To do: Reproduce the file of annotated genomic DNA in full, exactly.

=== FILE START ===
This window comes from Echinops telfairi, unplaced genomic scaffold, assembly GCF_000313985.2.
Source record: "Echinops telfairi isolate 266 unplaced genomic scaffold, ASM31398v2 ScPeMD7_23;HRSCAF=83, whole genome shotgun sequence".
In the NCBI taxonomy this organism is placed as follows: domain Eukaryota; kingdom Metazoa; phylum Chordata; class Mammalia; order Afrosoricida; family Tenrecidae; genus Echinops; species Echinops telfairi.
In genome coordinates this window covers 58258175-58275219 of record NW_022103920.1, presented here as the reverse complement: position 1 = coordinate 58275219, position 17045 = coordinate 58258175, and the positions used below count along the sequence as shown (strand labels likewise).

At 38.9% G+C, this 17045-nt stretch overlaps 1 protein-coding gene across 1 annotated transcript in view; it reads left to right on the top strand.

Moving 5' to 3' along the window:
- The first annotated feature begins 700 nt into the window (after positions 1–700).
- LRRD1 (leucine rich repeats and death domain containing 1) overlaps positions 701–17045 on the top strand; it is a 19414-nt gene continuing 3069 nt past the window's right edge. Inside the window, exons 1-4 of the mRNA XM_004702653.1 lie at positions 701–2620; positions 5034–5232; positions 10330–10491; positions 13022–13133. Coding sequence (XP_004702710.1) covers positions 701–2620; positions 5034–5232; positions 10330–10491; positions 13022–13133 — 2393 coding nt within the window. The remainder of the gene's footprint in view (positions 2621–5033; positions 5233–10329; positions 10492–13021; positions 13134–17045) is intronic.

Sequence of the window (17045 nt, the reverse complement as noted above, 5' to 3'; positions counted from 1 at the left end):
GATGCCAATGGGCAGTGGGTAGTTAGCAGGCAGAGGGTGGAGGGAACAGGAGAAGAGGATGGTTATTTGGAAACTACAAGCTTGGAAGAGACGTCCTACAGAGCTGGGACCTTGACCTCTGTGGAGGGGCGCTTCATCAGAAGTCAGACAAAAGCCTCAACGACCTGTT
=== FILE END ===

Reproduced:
This window comes from Echinops telfairi, unplaced genomic scaffold, assembly GCF_000313985.2.
Source record: "Echinops telfairi isolate 266 unplaced genomic scaffold, ASM31398v2 ScPeMD7_23;HRSCAF=83, whole genome shotgun sequence".
In the NCBI taxonomy this organism is placed as follows: domain Eukaryota; kingdom Metazoa; phylum Chordata; class Mammalia; order Afrosoricida; family Tenrecidae; genus Echinops; species Echinops telfairi.
In genome coordinates this window covers 58258175-58275219 of record NW_022103920.1, presented here as the reverse complement: position 1 = coordinate 58275219, position 17045 = coordinate 58258175, and the positions used below count along the sequence as shown (strand labels likewise).

At 38.9% G+C, this 17045-nt stretch overlaps 1 protein-coding gene across 1 annotated transcript in view; it reads left to right on the top strand.

Moving 5' to 3' along the window:
- The first annotated feature begins 700 nt into the window (after positions 1–700).
- LRRD1 (leucine rich repeats and death domain containing 1) overlaps positions 701–17045 on the top strand; it is a 19414-nt gene continuing 3069 nt past the window's right edge. Inside the window, exons 1-4 of the mRNA XM_004702653.1 lie at positions 701–2620; positions 5034–5232; positions 10330–10491; positions 13022–13133. Coding sequence (XP_004702710.1) covers positions 701–2620; positions 5034–5232; positions 10330–10491; positions 13022–13133 — 2393 coding nt within the window. The remainder of the gene's footprint in view (positions 2621–5033; positions 5233–10329; positions 10492–13021; positions 13134–17045) is intronic.

Sequence of the window (17045 nt, the reverse complement as noted above, 5' to 3'; positions counted from 1 at the left end):
GATGCCAATGGGCAGTGGGTAGTTAGCAGGCAGAGGGTGGAGGGAACAGGAGAAGAGGATGGTTATTTGGAAACTACAAGCTTGGAAGAGACGTCCTACAGAGCTGGGACCTTGACCTCTGTGGAGGGGCGCTTCATCAGAAGTCAGACAAAAGCCTCAACGACCTGTT